Movers & Shakers: July 15, 2019

Wall Street poised for increases to start the week. The top equity benchmarks, which closed at fresh records Friday, were expected to open higher on Monday, as JPMorgan Chase, Wells Fargo and other financial institutions prepare to release financial results this week. Citigroup kicked off earnings season for the big banks with better-than-expected results. Citigroup reported 2Q profit of $1.95 per share topping the estimate for $1.80.  On an adjusted basis, EPS came in at $1.83. Revenue increased 2 percent to $18.8 billion.

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Boeing Max jet clearance timeline uncertain as carriers extend cancellations. The grounding of the beleaguered fleet could reportedly continue into 2020, as federal regulators scrutinize a software update from the Chicago-manufacturer intended to fix the issues that led to the two fatal crashes. The news is poised to weigh on Boeing shares which are lower in pre-market trading. Meanwhile, United Airlines and American Airlines both extended the potential for cancellations to early November.

Huawei to cut jobs as U.S. sales ban weighs on Chinese telecommunications giant. The company is planning to eliminate hundreds of jobs from Futurewei Technologies, Huawei's research and development subsidiary in the U.S. While President Trump previously said he would lift the sales ban imposed on the firm to restart trade talks with China, the entity remains on the black-list. The Commerce Department will approve waivers based upon national security considerations, according to Secretary Wilbur Ross.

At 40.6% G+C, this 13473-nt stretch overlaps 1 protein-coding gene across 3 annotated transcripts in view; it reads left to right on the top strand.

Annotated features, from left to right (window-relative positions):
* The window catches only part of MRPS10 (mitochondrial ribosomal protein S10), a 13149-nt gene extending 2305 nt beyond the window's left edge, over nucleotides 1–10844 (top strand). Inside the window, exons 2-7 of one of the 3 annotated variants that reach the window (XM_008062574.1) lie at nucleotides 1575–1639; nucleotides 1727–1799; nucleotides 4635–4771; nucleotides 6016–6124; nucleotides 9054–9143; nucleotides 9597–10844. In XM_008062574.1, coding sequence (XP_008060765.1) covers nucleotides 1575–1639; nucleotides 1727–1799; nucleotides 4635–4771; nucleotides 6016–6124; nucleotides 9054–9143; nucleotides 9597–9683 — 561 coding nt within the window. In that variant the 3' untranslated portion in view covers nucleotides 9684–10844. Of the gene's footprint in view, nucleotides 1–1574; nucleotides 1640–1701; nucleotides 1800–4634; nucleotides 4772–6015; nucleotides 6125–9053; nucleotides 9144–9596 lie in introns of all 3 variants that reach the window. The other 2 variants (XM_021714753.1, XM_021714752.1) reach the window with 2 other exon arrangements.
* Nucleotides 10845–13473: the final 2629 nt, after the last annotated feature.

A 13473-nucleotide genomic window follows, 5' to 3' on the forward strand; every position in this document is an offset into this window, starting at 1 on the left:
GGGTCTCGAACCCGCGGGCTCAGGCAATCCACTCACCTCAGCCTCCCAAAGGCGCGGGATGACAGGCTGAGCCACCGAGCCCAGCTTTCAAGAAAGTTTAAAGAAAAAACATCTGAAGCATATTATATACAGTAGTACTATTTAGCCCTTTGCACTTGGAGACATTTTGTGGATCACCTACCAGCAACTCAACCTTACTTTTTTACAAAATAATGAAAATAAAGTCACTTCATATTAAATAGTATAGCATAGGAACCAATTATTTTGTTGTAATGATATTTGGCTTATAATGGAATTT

Tropical Storm Barry hits U.S. crude oil production. The storm, which made landfall on Saturday, reduced crude oil production in the Gulf of Mexico by 70 percent and cut natural gas production by 62 percent. Gasoline prices could rise as a result of the storm, after increasing two cents on average nationwide from earlier this month.

U.S. drugmaker Gilead Sciences to grow investment in Belgian-Dutch biotech firm. The $5.1 billion deal with Galapagos will increase the Foster City, California-based company's stake to 22 percent. The funds will be used to speed research and development efforts.


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